Joco Diversions

August 19, 2014

While the flavor is at its best, grab some locally grown tomatoes and let them shine

The fewer ingredients in a recipe, the higher their quality must be.

The fewer ingredients in a recipe, the higher their quality must be.

The Star’s recipe for Fresh Tomatoes With Pasta is a case in point. Theoretically, you could make this recipe using any old flavorless tomato picked while barely ripe, but why bother?

If it’s flavor you seek, make this recipe now, while the last of the locally grown tomato crop is coming in. The best time to enjoy tomatoes is mid-June through mid-September.

Unless you grow your own, be on the lookout for heirloom varieties available at farmers markets or upscale supermarkets.

Bred for flavor rather than supermarket aesthetics and long-distance shipping requirements, heirlooms come in a rainbow of colors and a variety of lopsided shapes. Most also have fun names, such as Mortgage Lifter, Cherokee Purple and Green Zebra, and are highly perishable.

Heirloom tomatoes tend to be pricey. The going price at a Hen House supermarket in Lenexa is $4 a pound. But after splurging intermittently on these beauties throughout the summer, I think their overall taste and eye appeal make them worth the added expense in a dish where they have a starring role.

Still, even a sign that says “heirloom” doesn’t guarantee that money is always well spent.

“Some heirlooms have abysmal yields and poor consistency; even superior flavor may not be enough to make growing them worthwhile, “ Nina Planck writes in Real Foods: What to Eat and Why (Bloomsbury, 2006).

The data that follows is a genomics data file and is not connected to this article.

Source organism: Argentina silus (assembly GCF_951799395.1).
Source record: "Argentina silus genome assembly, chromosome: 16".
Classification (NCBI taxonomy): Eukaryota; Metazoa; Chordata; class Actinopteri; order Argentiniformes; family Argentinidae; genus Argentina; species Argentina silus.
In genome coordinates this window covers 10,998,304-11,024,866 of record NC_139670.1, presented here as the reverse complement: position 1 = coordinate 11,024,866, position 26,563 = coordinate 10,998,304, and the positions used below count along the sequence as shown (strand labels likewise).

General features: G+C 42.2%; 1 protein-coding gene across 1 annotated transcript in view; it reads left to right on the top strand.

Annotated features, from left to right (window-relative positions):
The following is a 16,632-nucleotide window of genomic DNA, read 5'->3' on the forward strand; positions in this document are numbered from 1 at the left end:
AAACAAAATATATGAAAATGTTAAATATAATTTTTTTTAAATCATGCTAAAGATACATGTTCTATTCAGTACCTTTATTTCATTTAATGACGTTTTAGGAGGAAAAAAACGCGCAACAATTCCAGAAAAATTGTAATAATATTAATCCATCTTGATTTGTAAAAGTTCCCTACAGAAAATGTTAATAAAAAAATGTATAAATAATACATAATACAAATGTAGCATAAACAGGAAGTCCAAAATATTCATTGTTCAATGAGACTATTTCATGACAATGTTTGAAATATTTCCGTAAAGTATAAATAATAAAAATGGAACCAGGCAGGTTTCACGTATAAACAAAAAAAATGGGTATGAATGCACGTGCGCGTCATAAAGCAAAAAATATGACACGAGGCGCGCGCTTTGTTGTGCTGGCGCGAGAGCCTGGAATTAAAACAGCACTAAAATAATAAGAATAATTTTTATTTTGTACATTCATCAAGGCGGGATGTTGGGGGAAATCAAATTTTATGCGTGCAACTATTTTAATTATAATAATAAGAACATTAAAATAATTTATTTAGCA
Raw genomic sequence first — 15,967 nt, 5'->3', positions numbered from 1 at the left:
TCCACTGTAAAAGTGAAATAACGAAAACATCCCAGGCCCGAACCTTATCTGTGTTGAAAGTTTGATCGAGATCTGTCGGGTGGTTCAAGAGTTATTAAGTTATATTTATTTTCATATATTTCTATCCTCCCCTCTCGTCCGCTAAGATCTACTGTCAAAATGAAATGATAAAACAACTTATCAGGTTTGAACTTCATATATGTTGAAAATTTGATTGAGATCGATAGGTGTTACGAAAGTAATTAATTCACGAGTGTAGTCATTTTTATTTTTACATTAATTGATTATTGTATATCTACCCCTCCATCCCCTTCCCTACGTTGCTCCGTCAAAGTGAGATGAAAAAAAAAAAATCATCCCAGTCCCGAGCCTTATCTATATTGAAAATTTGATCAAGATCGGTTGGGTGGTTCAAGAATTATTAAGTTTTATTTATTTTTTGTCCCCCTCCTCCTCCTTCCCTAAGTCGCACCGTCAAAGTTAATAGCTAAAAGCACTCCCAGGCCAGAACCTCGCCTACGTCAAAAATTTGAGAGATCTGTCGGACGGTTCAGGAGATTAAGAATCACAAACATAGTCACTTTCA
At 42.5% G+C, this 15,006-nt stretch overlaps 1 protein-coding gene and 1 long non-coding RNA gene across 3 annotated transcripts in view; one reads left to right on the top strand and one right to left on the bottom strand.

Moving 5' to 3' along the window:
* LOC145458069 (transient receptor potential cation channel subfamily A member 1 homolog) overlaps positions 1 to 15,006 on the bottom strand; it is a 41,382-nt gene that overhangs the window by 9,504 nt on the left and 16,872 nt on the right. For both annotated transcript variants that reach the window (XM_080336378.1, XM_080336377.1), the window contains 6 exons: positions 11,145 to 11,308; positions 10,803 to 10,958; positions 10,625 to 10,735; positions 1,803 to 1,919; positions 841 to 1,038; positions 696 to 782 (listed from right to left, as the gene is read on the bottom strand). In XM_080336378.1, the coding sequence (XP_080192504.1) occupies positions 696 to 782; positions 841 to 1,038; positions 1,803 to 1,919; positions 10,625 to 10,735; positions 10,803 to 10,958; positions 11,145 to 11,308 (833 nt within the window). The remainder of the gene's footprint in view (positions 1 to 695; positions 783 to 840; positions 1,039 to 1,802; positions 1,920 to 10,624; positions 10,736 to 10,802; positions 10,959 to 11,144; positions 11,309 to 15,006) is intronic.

“Happily, the renewed demand for flavor and texture has opened the gene libraries of many good seed companies, and that means more and better traditional varieties for farmers to try.”

The daughter of Virginia vegetable farmers, Planck created farmers markets in London and Washington, D.C. Her short list of hybrids includes Early Girl, Lady Luck and Lemon Boy.

Again, look for these hybrids at the farmers markets. “They taste great and yield well, but for various reasons — small size, delicacy — they don’t suit industrial growers, so you won’t find them in supermarkets, “ she writes.

Nutritionally speaking, tomatoes are an excellent source of the antioxidant lycopene. Studies have shown lycopene can help prevent heart disease and some cancers, especially prostate cancer.

Vine-ripened tomatoes contain more lycopene than those picked while still green and allowed to ripen off the vine.

Tomatoes taste great with extra-virgin olive oil, a heart-healthy fat, which, coincidentally, makes the lycopene more available to the body.

Tomatoes contain a good amount of vitamin C, which can be lost when they are processed.

Shopping tip: We used Heartland brand Multi Grain Spaghetti made from whole-grain wheat, brown rice, oats and wheat bran to test this recipe. A 2-ounce serving has 5 grams of fiber.

Storage tip: Never refrigerate whole tomatoes, which can ruin their flavor. Do refrigerate leftover pasta.

Fresh tomatoes with pasta

Makes 6 servings

1 1/2 to 2 pounds tomatoes, chopped

1/2 cup finely chopped onion

2 cloves garlic, minced

1 tablespoon dried basil leaves

3 tablespoons extra-virgin olive oil

Salt and pepper, to taste

1 (12-ounce) package multigrain spaghetti

1/2 cup shredded Parmesan cheese

Combine tomatoes, onion, garlic, basil, olive oil, salt and pepper in large bowl. Cover with plastic wrap and allow to stand at room temperature 1 to 2 hours.

Cook spaghetti according to package directions; drain and toss with tomato mixture. Sprinkle with cheese.

Per serving: 315 calories (26 percent from fat), 10 grams total fat (2 grams saturated), 5 milligrams cholesterol, 49 grams carbohydrates, 12 grams protein, 128 milligrams sodium, 6 grams dietary fiber.

Recipe developed for The Star by professional home economists Kathryn Moore and Roxanne Wyss.

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